Project X Review

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Three high school seniors — Thomas (Mann), Costa (Cooper) and JB (Brown) — plan a birthday house party to enhance their reputation among the cool kids. Yet news of the festivities spreads like wildfire resulting in home-made flamethrowers, SWAT teams and cock-punching midgets.


This found-footage teen party comedy starts with a fake apology to the residents of the suburb in which the destructive party action takes place. It should go further than that, and apologise to anyone unfortunate enough to watch it. Undoing, in one fell swoop, all the good work Chronicle did for the found-footage genre (or, indeed, that any comedy has done for, well, comedy) Project X wants to be a love letter to movies like Weird Science, Porky’s and Superbad, with a little bit of producer Todd Phillips’ The Hangover thrown in for good measure. Instead it’s the cinematic equivalent of someone chucking a brick through your window, affixed to a dog turd in a box.

Criminally witless – it’s a movie whose idea of humour is shoving a midget in an oven; then having said midget punch people in the testicles – it disingenuously presents itself as realistic and edgy, but shies away from really pushing the envelope when it comes to drug use (ecstasy and pot; harder stuff is assiduously avoided) and sex (boobs, no bush).

Surprisingly, some major talent – Joel Silver, Phillips produced; Scott Pilgrim co-writer Michael Bacall had a hand in the pamphlet that passes for the script – were involved, which makes it doubly galling that this film could be so utterly vacuous. Every line is misconceived, every situation entirely devoid of laughs. First-time director Nima Nourizadeh may orchestrate the explosions and the Keith Moon-lite debauchery with a decent amount of flair (although the ‘shot on handhelds’ gimmick wears thin very fast, and incorporates all manner of filmmaking tricks and professional camerawork not usually attributable to blitzed teens), but when it comes to comedy, he has the sure and subtle touch of The Hulk.

A celebration of stupid, a funfair of fecklessness, Project X’s chief fault lies with what custom dictates we must refer to as its characters. The main trio, played by newcomers Oliver Cooper, Jonathan Brown and Thomas Mann, are spectacularly unlikeable, the kind of unrepentant, nihilistic, vile, venal, animalistic, avaricious, charmless, entitled, sub-Kardashian, stunningly irresponsible brats who can destroy lives and total an entire house and neighbourhood, causing damage running into the millions of dollars, all in the name of getting wasted, and simply shrug their shoulders in louche indifference. Ferris Bueller they ain’t.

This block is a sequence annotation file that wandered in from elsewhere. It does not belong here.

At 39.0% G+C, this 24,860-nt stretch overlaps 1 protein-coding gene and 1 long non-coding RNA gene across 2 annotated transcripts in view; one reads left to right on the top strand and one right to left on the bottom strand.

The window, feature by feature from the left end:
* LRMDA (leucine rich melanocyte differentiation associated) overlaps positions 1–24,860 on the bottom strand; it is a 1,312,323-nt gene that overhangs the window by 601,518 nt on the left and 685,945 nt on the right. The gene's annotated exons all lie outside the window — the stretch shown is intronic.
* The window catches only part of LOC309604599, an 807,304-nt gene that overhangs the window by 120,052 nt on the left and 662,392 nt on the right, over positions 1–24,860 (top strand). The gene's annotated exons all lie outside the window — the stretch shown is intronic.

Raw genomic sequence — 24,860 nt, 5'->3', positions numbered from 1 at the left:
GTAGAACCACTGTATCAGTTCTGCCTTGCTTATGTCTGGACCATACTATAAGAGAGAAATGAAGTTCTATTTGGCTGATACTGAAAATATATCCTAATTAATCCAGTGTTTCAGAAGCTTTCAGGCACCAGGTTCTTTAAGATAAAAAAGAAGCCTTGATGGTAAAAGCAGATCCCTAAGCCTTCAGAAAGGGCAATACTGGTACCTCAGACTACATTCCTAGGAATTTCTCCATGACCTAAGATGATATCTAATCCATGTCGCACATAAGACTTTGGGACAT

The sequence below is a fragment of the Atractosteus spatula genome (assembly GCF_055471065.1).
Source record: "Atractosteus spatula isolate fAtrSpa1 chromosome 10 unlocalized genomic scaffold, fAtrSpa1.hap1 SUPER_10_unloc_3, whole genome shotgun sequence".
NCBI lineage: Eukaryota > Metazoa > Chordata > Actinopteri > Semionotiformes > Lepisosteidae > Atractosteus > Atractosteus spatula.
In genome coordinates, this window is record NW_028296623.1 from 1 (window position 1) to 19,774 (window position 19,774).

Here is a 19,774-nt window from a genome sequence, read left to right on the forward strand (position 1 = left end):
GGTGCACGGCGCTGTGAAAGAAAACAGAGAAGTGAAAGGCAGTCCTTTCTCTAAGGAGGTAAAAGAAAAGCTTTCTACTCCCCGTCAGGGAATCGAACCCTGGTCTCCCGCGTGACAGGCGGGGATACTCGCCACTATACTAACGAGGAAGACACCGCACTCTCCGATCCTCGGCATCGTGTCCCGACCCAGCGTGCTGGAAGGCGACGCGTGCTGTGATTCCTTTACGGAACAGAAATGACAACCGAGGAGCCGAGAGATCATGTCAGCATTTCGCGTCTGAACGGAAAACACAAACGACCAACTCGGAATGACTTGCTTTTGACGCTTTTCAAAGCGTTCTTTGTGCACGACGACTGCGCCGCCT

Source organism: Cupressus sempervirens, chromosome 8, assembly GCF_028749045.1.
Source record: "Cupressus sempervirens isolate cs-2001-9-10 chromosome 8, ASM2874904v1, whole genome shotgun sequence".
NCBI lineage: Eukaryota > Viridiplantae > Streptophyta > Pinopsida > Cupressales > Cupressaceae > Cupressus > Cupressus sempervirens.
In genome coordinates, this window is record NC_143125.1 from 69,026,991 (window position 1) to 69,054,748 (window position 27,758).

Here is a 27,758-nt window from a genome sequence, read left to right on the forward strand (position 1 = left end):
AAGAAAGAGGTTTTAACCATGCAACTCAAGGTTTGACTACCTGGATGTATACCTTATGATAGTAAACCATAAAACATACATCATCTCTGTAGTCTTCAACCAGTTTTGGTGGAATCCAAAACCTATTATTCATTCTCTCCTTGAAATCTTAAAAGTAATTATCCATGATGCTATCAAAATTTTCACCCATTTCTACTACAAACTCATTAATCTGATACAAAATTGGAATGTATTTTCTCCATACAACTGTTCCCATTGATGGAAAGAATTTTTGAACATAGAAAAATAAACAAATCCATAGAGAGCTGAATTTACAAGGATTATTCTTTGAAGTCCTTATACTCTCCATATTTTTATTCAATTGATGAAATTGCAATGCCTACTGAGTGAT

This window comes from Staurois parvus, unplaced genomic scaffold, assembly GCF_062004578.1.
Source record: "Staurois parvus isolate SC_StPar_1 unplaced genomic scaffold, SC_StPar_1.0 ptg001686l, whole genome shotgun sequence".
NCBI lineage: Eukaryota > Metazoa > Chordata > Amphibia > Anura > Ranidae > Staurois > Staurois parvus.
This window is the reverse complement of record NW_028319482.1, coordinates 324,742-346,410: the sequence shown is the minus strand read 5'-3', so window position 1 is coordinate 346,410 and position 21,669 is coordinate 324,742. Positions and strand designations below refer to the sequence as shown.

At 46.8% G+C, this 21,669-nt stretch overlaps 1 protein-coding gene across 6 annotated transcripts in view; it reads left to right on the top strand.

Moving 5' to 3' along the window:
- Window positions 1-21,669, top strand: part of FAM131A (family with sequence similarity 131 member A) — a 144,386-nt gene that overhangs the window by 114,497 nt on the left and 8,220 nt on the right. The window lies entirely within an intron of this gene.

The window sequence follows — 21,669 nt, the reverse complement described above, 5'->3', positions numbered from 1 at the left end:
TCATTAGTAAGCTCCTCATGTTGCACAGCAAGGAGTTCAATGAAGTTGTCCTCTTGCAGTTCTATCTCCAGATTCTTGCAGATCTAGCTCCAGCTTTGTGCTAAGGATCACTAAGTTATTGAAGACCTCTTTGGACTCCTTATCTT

At no point does anyone act in a way that could be recognized as normal human behaviour. Being stuck in a lift with these world-class douchebags for five minutes would be unbearable; being forced to endure them for 90 minutes is as close to torture as you’re going to get this side of Gitmo. Cooper’s brash, bragging Costa, in particular, is the most annoying movie character since Jar Jar Binks. You’d never tire of punching him.

Last year’s The Inbetweeners Movie showed that you can mine this subject – the last blossom of youth, the indulgence in irresponsibility, the desire to get high and get laid – for big laughs, while approaching it with a heart and brain. Project X is coming at this from a much lower, baser place. It is possibly the worst film of the last 20 years. It’s certainly the worst comedy of the last 20 years, and is an utterly horrifying vision of Teen America. If these guys are the future, we’re all fucked.

Witless, charmless, teen twaddle. Let’s take all prints off the film, and bury them. Don’t bother marking the spot with an X.